About Geography

What is Geography?

Geography is the science of place and space. Geographers ask where things are located on the surface of the earth, why they are located where they are, how places differ from one another, and how people interact with the environment.

There are two main branches of geography: human geography and physical geography. Human geography is concerned with the spatial aspects of human existence - how people and their activity are distributed in space, how they use and perceive space, and how they create and sustain the places that make up the earth's surface. Human geographers work in the fields of urban and regional planning, transportation, marketing, real estate, tourism, and international business.

Physical geographers study patterns of climates, land forms, vegetation, soils, and water. They forecast the weather, manage land and water resources, and analyze and plan for forests, rangelands, and wetlands. Many human and physical geographers have skills in cartography and Geographic Information Systems (GIS).

Geographers also study the linkages between human activity and natural systems. Geographers were, in fact, among the first scientists to sound the alarm that human-induced changes to the environment were beginning to threaten the balance of life itself. They are active in the study of global warming, desertification, deforestation, loss of biodiversity, groundwater pollution, and flooding.

How do You Know if You Want to be A Geographer?

If you answer yes to a majority of these questions, you have a bright future in geography.

  1. Are you curious about places?
    If so, geography channels this interest into a rigorous study of the makeup of places and what makes them tick.
  2. Do you like to study maps?
    The geographer's first inclination is to put information on a map in order to see how it looks spatially.
  3. Do you prefer the window seat on airplanes?
    Geography tries to explain the constantly-changing patterns of human activity and natural phenomena on the landscape.
  4. Are you interested in foreign areas?
    Many geographers specialize in a particular part of the world such as Latin America, Europe, Asia, or Africa.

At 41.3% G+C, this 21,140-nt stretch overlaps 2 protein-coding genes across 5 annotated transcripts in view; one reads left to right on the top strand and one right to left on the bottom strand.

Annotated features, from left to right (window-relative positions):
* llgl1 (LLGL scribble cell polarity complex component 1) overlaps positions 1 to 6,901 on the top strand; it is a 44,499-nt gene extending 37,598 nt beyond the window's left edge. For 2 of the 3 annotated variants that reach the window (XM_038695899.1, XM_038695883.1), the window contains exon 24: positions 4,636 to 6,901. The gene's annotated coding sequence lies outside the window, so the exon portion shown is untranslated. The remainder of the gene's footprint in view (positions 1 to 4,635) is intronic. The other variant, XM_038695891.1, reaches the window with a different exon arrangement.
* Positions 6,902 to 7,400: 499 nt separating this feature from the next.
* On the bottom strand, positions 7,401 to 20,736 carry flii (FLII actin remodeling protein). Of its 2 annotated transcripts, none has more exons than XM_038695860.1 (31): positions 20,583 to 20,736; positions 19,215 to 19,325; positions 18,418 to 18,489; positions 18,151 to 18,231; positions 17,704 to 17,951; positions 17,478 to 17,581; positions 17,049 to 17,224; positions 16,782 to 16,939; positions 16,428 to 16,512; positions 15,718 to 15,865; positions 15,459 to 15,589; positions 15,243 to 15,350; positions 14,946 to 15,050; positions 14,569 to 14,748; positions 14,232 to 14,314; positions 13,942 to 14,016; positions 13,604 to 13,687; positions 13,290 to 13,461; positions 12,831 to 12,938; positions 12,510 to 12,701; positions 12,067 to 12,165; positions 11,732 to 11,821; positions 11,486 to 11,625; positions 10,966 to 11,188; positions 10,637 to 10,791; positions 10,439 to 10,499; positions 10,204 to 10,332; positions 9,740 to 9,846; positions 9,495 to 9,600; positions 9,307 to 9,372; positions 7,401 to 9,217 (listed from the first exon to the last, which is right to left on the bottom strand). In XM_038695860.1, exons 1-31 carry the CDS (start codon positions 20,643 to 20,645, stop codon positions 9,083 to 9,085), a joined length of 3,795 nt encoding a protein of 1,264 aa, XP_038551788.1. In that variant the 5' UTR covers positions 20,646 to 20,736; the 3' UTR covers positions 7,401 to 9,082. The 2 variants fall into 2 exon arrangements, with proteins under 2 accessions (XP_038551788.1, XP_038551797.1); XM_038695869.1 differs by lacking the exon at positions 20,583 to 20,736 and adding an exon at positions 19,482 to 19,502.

5. Do you like to work outside?
    Many geographers obtain their basic data from field investigation in environments that range from wilderness areas to cities.
  6. Are you a problem solver?
    As scientists, geographers are naturally curious about how the world is arranged. They ask lots of questions about why things are located the way they are and then they try to answer those questions.
  7. Are you good at seeing connections among seemingly unrelated processes?
    One of geography's strengths is its ability to integrate ideas about human behavior, social institutions, and the natural environment.
  8. Can you adapt to rapid technological change?
    Geography has been buffeted by monumental changes in technology. Geographical Information Systems (GIS) have revolutionized the way geographers collect, store, analyze, and present spatial information.
  9. Do you try to see the big picture?
    Something about geographers' minds causes them to look for the way places fit together, interact with one another, and are influenced by larger, more global forces. Geographers think big!
  10. Are you interested in connections between humans and the environment?
    Geographers see the world as the human habitat, one that we have transformed and that has transformed us.

Source: Association of American Geographers (AAG)

Questions, Comments, Suggestions?

If you would like more information about geography at SUNY Plattsburgh, please contact

Dr. Edwin Romanowicz, Director
Office: Hudson Hall 132
Phone: (518) 564-2028
Toll-Free Phone: (877) 554-1041
Fax: (518) 564-5267
Email: cees@plattsburgh.edu